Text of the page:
News Archive - Doug Johnson, Counseling Center Director, Gives to the Jerry Ellis Scholarship Fund
Doug Johnson, director of the Counseling Center, supports UMaine for the same reason he chose his career.
“It’s all about seeing a need and trying to help,” says Doug, whose facility is visited each year by hundreds of students seeking mental health services including psychological evaluation, psychotherapy, crisis intervention, and career and vocational testing. The Counseling Center also provides information about suicide prevention and mental health issues and sponsors a peer education group in which students teach others about healthy relationships.
Doug, who contributes to the Jerry Ellis Scholarship Fund, feels good about being able to honor a former colleague whom he admired and help UMaine provide opportunities for disadvantaged students at the same time.
The Jerry Ellis Scholarship Fund was established at the University of Maine Foundation to honor Gerald Ellis, director of the University of Maine College Success Program. He retired in 2007 after 33 years of dedicated service to the Onward Program, a college readiness program for non-traditional students who are the first in their families to attend college, are low-income, or are disabled. Armed with Jerry Ellis’ sage advice, students were able to receive support services, academic advising and, oftentimes, financial aid while earning degrees in disciplines like nursing, education, social work, liberal arts, engineering and business.
Doug, who works with many of these same students, says he and Jerry often would confer about how to ensure that they received the best help.
“His career and heart were dedicated to helping folks who were disadvantaged,” says Doug, describing his former colleague as “compassionate” and “genuine.”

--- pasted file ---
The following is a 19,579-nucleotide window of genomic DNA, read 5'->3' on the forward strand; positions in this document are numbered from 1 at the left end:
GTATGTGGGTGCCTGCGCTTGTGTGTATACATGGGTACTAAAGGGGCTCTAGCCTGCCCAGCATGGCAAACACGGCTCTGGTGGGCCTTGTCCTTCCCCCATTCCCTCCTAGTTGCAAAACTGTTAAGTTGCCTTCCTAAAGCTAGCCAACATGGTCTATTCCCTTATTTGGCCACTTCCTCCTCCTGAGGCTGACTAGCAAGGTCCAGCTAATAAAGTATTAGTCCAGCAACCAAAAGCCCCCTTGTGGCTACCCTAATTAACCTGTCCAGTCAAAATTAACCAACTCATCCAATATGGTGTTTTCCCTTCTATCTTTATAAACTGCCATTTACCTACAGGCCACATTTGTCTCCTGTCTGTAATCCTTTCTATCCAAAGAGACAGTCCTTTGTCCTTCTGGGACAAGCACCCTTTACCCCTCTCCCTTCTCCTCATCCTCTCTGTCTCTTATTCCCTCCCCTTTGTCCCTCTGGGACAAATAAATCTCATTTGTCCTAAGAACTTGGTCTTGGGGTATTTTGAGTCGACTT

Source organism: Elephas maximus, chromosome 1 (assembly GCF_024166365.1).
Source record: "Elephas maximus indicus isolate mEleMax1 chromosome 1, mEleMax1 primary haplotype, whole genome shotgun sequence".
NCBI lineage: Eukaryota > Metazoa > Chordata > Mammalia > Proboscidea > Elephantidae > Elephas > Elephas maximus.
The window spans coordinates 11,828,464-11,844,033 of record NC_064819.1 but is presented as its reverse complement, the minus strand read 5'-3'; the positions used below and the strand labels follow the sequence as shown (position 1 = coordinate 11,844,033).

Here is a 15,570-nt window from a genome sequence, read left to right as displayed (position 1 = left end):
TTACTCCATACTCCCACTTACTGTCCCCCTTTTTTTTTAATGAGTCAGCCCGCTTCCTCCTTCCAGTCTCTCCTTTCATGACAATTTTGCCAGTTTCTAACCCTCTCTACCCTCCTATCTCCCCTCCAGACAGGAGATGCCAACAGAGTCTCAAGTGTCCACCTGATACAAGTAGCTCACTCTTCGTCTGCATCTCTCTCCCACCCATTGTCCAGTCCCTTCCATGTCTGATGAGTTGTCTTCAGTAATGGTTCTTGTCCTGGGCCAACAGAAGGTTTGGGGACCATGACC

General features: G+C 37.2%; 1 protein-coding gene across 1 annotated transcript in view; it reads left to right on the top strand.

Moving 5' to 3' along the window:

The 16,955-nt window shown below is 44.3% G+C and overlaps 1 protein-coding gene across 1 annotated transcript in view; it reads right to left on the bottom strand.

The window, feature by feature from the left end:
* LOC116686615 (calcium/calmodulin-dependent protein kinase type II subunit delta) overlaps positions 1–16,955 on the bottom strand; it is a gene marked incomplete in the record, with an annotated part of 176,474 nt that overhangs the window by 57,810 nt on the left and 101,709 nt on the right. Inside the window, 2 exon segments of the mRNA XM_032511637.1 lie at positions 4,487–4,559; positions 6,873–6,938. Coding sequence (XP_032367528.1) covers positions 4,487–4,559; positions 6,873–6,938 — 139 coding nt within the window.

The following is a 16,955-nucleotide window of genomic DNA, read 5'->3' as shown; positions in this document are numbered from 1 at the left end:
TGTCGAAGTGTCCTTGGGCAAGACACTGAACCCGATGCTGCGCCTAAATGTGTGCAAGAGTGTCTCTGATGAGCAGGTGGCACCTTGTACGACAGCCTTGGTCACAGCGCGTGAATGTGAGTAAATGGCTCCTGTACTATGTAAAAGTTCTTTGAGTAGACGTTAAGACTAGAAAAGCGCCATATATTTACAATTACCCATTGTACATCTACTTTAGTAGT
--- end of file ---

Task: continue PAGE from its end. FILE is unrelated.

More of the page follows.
“When you interacted with Jerry, you got his full attention. He was a very good listener and he had a great deal of insight and self-awareness.”
The importance of philanthropy was ingrained in Doug as a child. “It’s a huge motivation that’s been passed down to me by my parents and grandparents. My mother always wanted to help the underdog. She was always advocating for the common working person as well as for people who were homeless or needy. I don’t think it’s an accident that all the kids in our family are in helping professions.”
Doug began his career at UMaine in 1989 as an intern at the very center he now oversees.
“I came from the Upper Peninsula of Michigan which is similar to Maine both geographically and in terms of the population and the economy. So, Maine feels like home to me. And UMaine epitomizes what a University ought to do for a state – educate its young people and prepare them for leadership.”
Students today face a plethora of stressful issues including a foundering economy, an unpopular war, and climate change, according to Doug. Combine these concerns with the anxiety many students feel about being on their own for the first time, choosing a career, developing healthy relationships, and managing a rigorous academic schedule, and it’s easy to see why some become overwhelmed.
“Navigating life’s transitions and challenges is extremely stressful,” Doug says. “Some students come from more supportive backgrounds than others and are better equipped for handling those transitions. We also have students who have a diagnosable mental illness as an additional thing to manage.”
The Counseling Center can help in a variety of ways. “We tailor our services to students’ needs. We provide a place where a student can find a confidential, supportive listener or expert mental health treatment. We might see a student regularly, or we might simply be a safe and secure place where they can touch base now and then.”
Describing his colleagues as hardworking, caring and compassionate, Doug says they all take great delight in helping students. “I work with a wonderful group of people who are motivated to make students’ lives better so they can go on to become contributing members of society. We see them taking a look at themselves and trying to change their behavior in ways that help them achieve their goals. We see them developing more competence and confidence and achieving success, not only academically, but in their personal lives and in their careers.”
August 18, 2008